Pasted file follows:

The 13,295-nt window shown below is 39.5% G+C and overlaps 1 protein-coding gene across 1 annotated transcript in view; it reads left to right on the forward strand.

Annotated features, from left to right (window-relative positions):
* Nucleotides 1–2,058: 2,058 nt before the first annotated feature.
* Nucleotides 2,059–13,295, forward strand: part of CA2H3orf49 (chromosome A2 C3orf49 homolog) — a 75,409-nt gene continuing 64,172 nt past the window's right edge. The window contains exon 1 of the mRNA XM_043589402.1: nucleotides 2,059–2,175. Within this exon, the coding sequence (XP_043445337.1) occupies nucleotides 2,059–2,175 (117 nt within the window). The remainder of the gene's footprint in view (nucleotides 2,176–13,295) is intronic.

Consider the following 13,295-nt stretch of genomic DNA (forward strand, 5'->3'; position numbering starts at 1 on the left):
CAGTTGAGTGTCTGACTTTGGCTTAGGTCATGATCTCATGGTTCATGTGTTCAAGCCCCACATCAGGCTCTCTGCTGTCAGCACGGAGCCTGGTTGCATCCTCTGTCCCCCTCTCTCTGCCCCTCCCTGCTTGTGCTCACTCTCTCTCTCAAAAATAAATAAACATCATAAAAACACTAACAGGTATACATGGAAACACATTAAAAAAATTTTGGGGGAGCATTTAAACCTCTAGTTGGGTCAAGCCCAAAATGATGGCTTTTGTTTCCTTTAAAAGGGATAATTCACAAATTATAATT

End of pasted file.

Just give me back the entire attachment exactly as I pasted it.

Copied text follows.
The 13,295-nt window shown below is 39.5% G+C and overlaps 1 protein-coding gene across 1 annotated transcript in view; it reads left to right on the forward strand.

Annotated features, from left to right (window-relative positions):
* Nucleotides 1–2,058: 2,058 nt before the first annotated feature.
* Nucleotides 2,059–13,295, forward strand: part of CA2H3orf49 (chromosome A2 C3orf49 homolog) — a 75,409-nt gene continuing 64,172 nt past the window's right edge. The window contains exon 1 of the mRNA XM_043589402.1: nucleotides 2,059–2,175. Within this exon, the coding sequence (XP_043445337.1) occupies nucleotides 2,059–2,175 (117 nt within the window). The remainder of the gene's footprint in view (nucleotides 2,176–13,295) is intronic.

Consider the following 13,295-nt stretch of genomic DNA (forward strand, 5'->3'; position numbering starts at 1 on the left):
CAGTTGAGTGTCTGACTTTGGCTTAGGTCATGATCTCATGGTTCATGTGTTCAAGCCCCACATCAGGCTCTCTGCTGTCAGCACGGAGCCTGGTTGCATCCTCTGTCCCCCTCTCTCTGCCCCTCCCTGCTTGTGCTCACTCTCTCTCTCAAAAATAAATAAACATCATAAAAACACTAACAGGTATACATGGAAACACATTAAAAAAATTTTGGGGGAGCATTTAAACCTCTAGTTGGGTCAAGCCCAAAATGATGGCTTTTGTTTCCTTTAAAAGGGATAATTCACAAATTATAATT